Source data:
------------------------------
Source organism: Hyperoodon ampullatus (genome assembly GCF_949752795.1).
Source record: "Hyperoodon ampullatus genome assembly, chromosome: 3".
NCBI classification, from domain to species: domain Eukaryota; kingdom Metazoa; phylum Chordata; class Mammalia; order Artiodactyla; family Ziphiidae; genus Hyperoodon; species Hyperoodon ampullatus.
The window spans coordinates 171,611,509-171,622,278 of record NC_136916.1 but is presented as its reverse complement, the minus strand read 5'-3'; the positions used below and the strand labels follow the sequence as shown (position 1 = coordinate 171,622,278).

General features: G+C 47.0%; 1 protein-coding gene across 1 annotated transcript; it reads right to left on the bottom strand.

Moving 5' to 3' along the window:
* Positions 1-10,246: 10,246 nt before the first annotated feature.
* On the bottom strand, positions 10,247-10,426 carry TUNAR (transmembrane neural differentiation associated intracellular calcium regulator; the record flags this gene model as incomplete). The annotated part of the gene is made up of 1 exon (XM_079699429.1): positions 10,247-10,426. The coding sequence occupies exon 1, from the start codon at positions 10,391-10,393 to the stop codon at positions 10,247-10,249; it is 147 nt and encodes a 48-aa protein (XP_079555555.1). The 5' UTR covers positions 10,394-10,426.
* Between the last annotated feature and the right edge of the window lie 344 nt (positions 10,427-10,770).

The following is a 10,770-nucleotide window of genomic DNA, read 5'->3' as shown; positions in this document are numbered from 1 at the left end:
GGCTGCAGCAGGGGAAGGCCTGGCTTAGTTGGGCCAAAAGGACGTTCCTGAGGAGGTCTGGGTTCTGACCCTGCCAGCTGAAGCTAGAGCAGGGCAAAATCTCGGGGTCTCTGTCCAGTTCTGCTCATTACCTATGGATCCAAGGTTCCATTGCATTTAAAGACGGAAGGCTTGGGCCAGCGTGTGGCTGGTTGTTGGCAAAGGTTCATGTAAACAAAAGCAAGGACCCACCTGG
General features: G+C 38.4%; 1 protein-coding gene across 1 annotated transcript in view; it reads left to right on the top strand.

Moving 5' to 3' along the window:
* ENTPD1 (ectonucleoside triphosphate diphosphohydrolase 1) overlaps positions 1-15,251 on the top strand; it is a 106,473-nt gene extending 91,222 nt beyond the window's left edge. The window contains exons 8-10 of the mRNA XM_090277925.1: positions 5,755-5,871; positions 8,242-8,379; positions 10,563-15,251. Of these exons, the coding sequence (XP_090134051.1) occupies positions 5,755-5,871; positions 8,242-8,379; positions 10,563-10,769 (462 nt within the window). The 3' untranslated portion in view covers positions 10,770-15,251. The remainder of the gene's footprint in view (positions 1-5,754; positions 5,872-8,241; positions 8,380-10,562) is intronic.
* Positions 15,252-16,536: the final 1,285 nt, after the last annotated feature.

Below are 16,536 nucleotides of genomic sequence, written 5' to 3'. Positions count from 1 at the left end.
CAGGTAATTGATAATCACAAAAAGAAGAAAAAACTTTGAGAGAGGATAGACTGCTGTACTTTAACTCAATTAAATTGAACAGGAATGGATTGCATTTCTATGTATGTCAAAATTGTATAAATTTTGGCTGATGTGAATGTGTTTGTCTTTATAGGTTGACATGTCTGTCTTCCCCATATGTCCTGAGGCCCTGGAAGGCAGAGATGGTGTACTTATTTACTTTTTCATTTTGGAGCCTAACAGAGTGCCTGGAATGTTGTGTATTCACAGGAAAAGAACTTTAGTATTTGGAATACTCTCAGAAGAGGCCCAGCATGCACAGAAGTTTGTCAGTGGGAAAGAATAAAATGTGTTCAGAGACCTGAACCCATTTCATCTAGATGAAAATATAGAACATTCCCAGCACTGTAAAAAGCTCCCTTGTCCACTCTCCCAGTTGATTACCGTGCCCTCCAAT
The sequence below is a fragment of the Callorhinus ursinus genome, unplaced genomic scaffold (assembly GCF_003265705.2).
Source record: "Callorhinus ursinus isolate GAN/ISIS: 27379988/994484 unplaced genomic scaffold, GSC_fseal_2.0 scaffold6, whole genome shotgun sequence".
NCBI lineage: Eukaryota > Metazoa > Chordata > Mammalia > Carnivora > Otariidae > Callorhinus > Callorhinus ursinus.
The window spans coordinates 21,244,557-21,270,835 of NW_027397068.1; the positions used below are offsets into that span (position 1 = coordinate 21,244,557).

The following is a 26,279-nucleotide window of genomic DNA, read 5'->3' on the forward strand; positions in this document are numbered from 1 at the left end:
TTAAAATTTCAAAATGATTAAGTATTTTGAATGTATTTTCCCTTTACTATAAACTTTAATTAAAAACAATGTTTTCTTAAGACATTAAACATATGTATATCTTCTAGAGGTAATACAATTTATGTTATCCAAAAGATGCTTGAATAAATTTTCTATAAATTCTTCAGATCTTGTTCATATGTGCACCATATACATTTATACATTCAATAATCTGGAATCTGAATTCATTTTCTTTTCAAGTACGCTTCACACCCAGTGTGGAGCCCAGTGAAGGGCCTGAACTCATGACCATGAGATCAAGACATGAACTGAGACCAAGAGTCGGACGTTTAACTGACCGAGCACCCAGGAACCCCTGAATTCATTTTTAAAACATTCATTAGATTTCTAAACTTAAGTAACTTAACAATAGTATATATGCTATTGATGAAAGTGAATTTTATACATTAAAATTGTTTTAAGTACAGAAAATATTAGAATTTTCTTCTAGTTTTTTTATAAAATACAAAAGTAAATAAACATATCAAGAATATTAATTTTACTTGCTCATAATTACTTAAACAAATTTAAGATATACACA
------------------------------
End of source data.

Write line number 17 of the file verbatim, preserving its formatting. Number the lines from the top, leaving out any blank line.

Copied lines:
CAGGTAATTGATAATCACAAAAAGAAGAAAAAACTTTGAGAGAGGATAGACTGCTGTACTTTAACTCAATTAAATTGAACAGGAATGGATTGCATTTCTATGTATGTCAAAATTGTATAAATTTTGGCTGATGTGAATGTGTTTGTCTTTATAGGTTGACATGTCTGTCTTCCCCATATGTCCTGAGGCCCTGGAAGGCAGAGATGGTGTACTTATTTACTTTTTCATTTTGGAGCCTAACAGAGTGCCTGGAATGTTGTGTATTCACAGGAAAAGAACTTTAGTATTTGGAATACTCTCAGAAGAGGCCCAGCATGCACAGAAGTTTGTCAGTGGGAAAGAATAAAATGTGTTCAGAGACCTGAACCCATTTCATCTAGATGAAAATATAGAACATTCCCAGCACTGTAAAAAGCTCCCTTGTCCACTCTCCCAGTTGATTACCGTGCCCTCCAAT